How about media buying for political ads themselves? What’s different about running a political ad versus a regular product or service?

Miranda: The biggest difference is that anything political must be prepaid and prescreened when it comes to traditional media. For example, when we worked on our Prop M campaign for St. Louis County, everything was prepaid. And we needed to submit our messaging to all our partners well beforehand. Each of our partners has a legal team that reviews that messaging, and sometimes they’ll make suggestions on what needs to change for them to be able to run the ad. So there’s a lot more to do, and it all must be done even earlier than for a non-political ad. 

It sounds like everything just gets heightened in an election year.

Miranda: Definitely! It’s hyper competitive at both the local and national level for election years. Regardless of whether you’re buying on KTVI or NBC Nightly News, it’s going to be all more competitive. I always say “avoid Q3 and Q4 TV and radio” because that’s when it always picks up the most.

It’s going to be interesting to watch how political advertising shifts this year. We’re seeing through our research that streaming TV is becoming a bigger player as candidates realize youth voters are more important than ever, and streaming is a big place you can reach them. Another big piece we’re monitoring is how best to target those voters who are “undecided.” It’s a unique challenge for both candidates and marketers, as undecided voters are not one homogenous group. The reason someone is undecided can vary wildly from person to person, so it can be difficult to find their common interests or the places they frequent in the real world or online. So you’re either hyper targeting little pockets here and there for cheaper rates, or you just cast a wide (but extremely expensive) net and hope you catch as many undecided eyeballs as possible.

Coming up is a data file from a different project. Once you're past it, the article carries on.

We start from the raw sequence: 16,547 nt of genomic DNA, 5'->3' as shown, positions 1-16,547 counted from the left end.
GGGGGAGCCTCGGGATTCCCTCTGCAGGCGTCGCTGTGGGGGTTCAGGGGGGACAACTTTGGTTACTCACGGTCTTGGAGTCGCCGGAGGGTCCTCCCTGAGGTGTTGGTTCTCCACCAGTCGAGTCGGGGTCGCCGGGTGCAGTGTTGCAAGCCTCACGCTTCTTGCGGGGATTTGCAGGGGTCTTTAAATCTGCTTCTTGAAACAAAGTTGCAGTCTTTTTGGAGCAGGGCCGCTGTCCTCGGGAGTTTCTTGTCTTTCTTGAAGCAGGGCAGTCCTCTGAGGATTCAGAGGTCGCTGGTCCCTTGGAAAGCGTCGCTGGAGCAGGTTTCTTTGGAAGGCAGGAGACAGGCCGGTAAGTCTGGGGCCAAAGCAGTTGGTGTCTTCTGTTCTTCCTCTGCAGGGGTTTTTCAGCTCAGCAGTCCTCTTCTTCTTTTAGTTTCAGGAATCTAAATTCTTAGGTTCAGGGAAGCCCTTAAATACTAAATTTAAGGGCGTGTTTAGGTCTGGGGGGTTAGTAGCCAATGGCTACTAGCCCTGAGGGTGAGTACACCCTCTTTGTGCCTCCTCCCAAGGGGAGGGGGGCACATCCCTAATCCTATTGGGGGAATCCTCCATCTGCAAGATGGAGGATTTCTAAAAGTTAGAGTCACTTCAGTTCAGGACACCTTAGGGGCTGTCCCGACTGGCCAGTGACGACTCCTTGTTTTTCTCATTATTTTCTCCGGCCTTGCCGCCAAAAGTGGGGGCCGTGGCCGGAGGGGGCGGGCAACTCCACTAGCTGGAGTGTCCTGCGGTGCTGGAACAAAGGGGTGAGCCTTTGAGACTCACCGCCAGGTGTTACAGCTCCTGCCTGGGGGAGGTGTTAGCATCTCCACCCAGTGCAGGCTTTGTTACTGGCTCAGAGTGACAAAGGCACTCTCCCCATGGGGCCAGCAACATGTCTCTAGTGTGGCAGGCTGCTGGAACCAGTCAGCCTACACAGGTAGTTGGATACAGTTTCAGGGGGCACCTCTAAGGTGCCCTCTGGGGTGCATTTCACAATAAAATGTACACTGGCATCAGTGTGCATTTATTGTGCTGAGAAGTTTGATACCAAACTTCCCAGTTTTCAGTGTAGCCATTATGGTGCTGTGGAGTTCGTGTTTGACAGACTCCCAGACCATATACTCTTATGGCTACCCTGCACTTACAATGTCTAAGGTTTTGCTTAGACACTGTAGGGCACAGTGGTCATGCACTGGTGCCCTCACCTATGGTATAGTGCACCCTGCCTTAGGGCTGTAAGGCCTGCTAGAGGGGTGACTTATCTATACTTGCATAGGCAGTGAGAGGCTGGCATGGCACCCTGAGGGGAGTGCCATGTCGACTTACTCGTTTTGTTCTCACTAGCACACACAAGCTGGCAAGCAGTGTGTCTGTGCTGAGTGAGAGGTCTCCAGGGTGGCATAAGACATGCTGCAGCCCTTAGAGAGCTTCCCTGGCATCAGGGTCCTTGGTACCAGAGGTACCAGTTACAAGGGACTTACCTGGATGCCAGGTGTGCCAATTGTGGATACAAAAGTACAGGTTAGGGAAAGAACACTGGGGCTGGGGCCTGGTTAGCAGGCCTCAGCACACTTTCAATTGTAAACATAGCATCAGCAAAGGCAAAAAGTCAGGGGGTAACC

Do you ever think, “I should just take a sabbatical for 2024,” or do you live for this?

Miranda: It’s a love/hate relationship. Media planning and buying is a puzzle, one we work on every day. Election years just force us to be even more strategic in our messaging and our targeting, specifically understanding who our audience is and what is going to connect with them best. I love the strategy side of it, but as most media buyers can agree with, also dread getting the make-good requests for when an ad of ours gets bumped for a political ad – traditional media has rules specific to equal time and comparable rates for all legally qualified candidates, so even if you purchased your media beforehand, a politician can come in and purchase your inventory or spot, requiring the outlet to have to make up that purchase to you somehow. But that’s par for the course. It’s a challenge, yes, but it’s one I love being a part of.

Chase Koeneke
Chase is the resident writer at Elasticity, playing with language and polishing messages to a mirror sheen. A graduate of the University of Missouri’s journalism program, he’s well-versed in everything from AP style to social media marketing, always looking at ways to use fewer words to forge deeper connections with consumers and businesses. But putting pen to paper (or fingers to keys, as the case may be) isn’t the whole story. His skill set also includes concepting, strategy, editing and even the occasional directing of video when called upon, and he’s worked with clients as varied as Brown-Forman, the St. Louis Blues and Bass Pro Shops.